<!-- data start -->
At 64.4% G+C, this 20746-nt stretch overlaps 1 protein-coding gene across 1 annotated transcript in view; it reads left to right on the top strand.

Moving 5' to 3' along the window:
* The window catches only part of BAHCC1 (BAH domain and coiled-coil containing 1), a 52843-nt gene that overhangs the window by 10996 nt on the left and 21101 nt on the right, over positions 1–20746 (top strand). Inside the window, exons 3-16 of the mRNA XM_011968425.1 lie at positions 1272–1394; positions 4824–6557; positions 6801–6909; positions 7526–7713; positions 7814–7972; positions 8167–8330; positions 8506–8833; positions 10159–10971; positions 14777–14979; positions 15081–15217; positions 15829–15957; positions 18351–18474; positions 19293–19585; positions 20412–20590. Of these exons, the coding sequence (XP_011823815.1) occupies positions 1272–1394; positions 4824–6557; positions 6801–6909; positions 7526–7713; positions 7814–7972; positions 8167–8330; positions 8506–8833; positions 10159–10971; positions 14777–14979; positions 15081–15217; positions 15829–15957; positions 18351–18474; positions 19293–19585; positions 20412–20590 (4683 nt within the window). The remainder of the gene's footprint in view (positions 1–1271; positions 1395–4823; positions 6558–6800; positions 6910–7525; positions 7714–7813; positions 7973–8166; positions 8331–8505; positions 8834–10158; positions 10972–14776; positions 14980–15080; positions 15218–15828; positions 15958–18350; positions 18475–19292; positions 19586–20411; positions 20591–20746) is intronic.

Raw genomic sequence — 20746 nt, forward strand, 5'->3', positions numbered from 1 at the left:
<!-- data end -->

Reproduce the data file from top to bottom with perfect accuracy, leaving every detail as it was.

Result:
At 64.4% G+C, this 20746-nt stretch overlaps 1 protein-coding gene across 1 annotated transcript in view; it reads left to right on the top strand.

Moving 5' to 3' along the window:
* The window catches only part of BAHCC1 (BAH domain and coiled-coil containing 1), a 52843-nt gene that overhangs the window by 10996 nt on the left and 21101 nt on the right, over positions 1–20746 (top strand). Inside the window, exons 3-16 of the mRNA XM_011968425.1 lie at positions 1272–1394; positions 4824–6557; positions 6801–6909; positions 7526–7713; positions 7814–7972; positions 8167–8330; positions 8506–8833; positions 10159–10971; positions 14777–14979; positions 15081–15217; positions 15829–15957; positions 18351–18474; positions 19293–19585; positions 20412–20590. Of these exons, the coding sequence (XP_011823815.1) occupies positions 1272–1394; positions 4824–6557; positions 6801–6909; positions 7526–7713; positions 7814–7972; positions 8167–8330; positions 8506–8833; positions 10159–10971; positions 14777–14979; positions 15081–15217; positions 15829–15957; positions 18351–18474; positions 19293–19585; positions 20412–20590 (4683 nt within the window). The remainder of the gene's footprint in view (positions 1–1271; positions 1395–4823; positions 6558–6800; positions 6910–7525; positions 7714–7813; positions 7973–8166; positions 8331–8505; positions 8834–10158; positions 10972–14776; positions 14980–15080; positions 15218–15828; positions 15958–18350; positions 18475–19292; positions 19586–20411; positions 20591–20746) is intronic.

Raw genomic sequence — 20746 nt, forward strand, 5'->3', positions numbered from 1 at the left: